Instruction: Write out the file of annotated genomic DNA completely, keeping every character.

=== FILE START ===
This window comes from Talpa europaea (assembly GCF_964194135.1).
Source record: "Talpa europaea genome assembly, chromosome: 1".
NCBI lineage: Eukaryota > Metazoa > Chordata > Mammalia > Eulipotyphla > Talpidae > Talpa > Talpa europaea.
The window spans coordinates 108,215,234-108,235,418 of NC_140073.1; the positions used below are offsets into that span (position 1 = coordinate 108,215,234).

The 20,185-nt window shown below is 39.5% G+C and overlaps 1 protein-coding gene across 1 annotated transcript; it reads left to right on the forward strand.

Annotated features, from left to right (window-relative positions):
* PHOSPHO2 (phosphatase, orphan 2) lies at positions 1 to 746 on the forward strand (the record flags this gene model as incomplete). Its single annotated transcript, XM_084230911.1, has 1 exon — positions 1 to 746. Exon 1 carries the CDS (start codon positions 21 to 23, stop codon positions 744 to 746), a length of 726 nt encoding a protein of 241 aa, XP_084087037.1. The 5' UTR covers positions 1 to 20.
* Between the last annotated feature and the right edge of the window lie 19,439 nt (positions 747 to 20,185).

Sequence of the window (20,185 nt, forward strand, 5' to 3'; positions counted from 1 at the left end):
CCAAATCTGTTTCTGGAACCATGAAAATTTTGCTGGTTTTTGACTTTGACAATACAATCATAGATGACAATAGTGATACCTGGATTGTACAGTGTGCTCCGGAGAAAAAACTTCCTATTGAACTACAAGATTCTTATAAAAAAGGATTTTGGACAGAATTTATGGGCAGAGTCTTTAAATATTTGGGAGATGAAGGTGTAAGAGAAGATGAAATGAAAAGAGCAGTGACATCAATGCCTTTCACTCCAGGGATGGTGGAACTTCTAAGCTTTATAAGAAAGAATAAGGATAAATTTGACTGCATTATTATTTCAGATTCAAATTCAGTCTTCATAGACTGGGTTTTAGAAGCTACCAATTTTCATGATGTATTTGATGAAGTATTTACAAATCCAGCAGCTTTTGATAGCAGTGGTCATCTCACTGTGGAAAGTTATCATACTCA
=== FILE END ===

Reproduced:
This window comes from Talpa europaea (assembly GCF_964194135.1).
Source record: "Talpa europaea genome assembly, chromosome: 1".
NCBI lineage: Eukaryota > Metazoa > Chordata > Mammalia > Eulipotyphla > Talpidae > Talpa > Talpa europaea.
The window spans coordinates 108,215,234-108,235,418 of NC_140073.1; the positions used below are offsets into that span (position 1 = coordinate 108,215,234).

The 20,185-nt window shown below is 39.5% G+C and overlaps 1 protein-coding gene across 1 annotated transcript; it reads left to right on the forward strand.

Annotated features, from left to right (window-relative positions):
* PHOSPHO2 (phosphatase, orphan 2) lies at positions 1 to 746 on the forward strand (the record flags this gene model as incomplete). Its single annotated transcript, XM_084230911.1, has 1 exon — positions 1 to 746. Exon 1 carries the CDS (start codon positions 21 to 23, stop codon positions 744 to 746), a length of 726 nt encoding a protein of 241 aa, XP_084087037.1. The 5' UTR covers positions 1 to 20.
* Between the last annotated feature and the right edge of the window lie 19,439 nt (positions 747 to 20,185).

Sequence of the window (20,185 nt, forward strand, 5' to 3'; positions counted from 1 at the left end):
CCAAATCTGTTTCTGGAACCATGAAAATTTTGCTGGTTTTTGACTTTGACAATACAATCATAGATGACAATAGTGATACCTGGATTGTACAGTGTGCTCCGGAGAAAAAACTTCCTATTGAACTACAAGATTCTTATAAAAAAGGATTTTGGACAGAATTTATGGGCAGAGTCTTTAAATATTTGGGAGATGAAGGTGTAAGAGAAGATGAAATGAAAAGAGCAGTGACATCAATGCCTTTCACTCCAGGGATGGTGGAACTTCTAAGCTTTATAAGAAAGAATAAGGATAAATTTGACTGCATTATTATTTCAGATTCAAATTCAGTCTTCATAGACTGGGTTTTAGAAGCTACCAATTTTCATGATGTATTTGATGAAGTATTTACAAATCCAGCAGCTTTTGATAGCAGTGGTCATCTCACTGTGGAAAGTTATCATACTCA